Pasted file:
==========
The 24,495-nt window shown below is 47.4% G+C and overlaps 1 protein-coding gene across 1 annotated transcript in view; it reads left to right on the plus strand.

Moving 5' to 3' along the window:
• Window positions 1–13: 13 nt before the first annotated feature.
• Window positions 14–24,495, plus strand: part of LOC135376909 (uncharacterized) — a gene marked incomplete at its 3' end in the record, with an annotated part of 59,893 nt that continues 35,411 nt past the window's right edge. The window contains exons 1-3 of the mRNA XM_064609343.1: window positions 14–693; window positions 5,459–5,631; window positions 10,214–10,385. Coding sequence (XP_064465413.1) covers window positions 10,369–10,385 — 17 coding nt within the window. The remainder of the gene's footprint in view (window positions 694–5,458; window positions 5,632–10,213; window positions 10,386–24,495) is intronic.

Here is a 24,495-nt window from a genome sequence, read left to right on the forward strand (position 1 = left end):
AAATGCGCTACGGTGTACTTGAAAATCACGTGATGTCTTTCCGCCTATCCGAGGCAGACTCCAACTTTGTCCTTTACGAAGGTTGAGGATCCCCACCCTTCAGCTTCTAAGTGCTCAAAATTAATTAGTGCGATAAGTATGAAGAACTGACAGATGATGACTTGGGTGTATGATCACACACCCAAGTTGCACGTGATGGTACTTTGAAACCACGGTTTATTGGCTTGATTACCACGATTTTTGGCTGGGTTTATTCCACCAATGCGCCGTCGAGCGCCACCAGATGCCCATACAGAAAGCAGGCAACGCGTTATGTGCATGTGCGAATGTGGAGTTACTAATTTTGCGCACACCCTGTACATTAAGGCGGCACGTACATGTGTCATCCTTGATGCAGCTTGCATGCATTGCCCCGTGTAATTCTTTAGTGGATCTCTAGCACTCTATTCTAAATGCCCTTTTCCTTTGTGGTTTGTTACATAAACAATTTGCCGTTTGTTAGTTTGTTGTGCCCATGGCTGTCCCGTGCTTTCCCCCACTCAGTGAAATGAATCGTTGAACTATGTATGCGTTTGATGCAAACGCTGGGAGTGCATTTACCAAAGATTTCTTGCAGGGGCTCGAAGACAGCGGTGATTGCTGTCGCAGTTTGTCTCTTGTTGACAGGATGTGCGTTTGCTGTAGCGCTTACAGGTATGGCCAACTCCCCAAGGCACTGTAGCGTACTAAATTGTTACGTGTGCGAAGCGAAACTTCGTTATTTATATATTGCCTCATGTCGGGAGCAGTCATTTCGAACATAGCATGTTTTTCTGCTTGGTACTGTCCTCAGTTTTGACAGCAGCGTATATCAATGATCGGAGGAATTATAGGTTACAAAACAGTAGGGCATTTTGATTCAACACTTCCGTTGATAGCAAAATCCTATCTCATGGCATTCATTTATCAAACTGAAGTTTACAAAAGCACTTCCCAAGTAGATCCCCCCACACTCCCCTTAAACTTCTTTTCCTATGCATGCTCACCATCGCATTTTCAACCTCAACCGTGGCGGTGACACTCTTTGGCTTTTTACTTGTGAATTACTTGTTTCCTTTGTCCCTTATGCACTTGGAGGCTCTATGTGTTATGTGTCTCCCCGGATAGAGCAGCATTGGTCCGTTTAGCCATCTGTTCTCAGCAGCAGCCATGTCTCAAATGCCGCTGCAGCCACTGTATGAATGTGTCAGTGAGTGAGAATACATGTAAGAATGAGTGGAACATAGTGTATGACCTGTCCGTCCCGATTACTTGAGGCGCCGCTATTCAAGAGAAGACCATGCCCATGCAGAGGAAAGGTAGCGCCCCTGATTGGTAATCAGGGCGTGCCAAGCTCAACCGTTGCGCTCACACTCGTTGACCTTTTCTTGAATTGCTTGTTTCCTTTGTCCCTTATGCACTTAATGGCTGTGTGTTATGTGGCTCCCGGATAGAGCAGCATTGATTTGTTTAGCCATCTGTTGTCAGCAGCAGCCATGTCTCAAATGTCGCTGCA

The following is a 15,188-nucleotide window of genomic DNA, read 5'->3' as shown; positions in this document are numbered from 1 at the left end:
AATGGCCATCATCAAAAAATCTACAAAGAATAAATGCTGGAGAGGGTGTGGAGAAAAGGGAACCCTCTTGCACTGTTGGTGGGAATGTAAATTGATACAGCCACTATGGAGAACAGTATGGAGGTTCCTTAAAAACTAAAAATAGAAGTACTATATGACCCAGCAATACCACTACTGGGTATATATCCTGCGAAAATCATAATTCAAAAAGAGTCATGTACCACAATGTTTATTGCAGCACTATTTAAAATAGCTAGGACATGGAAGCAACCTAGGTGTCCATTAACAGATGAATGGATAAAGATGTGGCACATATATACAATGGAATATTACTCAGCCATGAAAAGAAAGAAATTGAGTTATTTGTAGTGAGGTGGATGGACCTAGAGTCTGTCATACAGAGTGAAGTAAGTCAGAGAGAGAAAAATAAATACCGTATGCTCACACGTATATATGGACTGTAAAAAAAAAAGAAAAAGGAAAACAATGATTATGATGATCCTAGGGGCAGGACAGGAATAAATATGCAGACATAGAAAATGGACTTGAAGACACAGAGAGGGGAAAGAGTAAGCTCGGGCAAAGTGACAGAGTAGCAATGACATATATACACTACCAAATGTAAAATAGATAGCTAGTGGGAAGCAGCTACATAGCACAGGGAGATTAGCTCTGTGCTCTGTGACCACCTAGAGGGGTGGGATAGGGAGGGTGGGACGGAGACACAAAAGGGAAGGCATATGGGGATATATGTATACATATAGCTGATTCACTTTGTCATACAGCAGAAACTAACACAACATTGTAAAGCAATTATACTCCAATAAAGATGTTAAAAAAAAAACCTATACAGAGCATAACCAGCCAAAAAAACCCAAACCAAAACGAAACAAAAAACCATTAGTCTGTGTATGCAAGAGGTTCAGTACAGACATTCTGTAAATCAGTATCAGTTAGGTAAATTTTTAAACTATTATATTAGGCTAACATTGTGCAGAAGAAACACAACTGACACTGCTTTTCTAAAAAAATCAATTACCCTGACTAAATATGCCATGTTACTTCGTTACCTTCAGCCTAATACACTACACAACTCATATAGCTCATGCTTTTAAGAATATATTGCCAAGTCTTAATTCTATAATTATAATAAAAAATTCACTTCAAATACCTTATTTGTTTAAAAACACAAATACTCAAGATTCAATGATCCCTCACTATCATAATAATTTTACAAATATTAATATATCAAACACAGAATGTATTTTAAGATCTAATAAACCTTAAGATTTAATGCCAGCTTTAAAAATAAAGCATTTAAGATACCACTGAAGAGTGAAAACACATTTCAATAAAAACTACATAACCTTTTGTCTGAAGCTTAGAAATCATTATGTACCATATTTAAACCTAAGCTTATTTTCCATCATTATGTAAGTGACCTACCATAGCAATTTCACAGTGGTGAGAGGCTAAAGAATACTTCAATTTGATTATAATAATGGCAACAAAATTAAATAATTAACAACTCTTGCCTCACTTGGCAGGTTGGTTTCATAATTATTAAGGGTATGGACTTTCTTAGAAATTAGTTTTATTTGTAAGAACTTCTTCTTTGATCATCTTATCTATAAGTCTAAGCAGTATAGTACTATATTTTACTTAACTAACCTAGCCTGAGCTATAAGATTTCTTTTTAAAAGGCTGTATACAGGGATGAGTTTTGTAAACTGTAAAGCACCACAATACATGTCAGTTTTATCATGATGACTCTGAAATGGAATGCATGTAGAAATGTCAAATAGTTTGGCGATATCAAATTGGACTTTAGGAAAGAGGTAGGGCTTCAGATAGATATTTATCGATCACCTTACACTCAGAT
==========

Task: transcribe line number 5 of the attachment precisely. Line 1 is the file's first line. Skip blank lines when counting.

Here is a 24,495-nt window from a genome sequence, read left to right on the forward strand (position 1 = left end):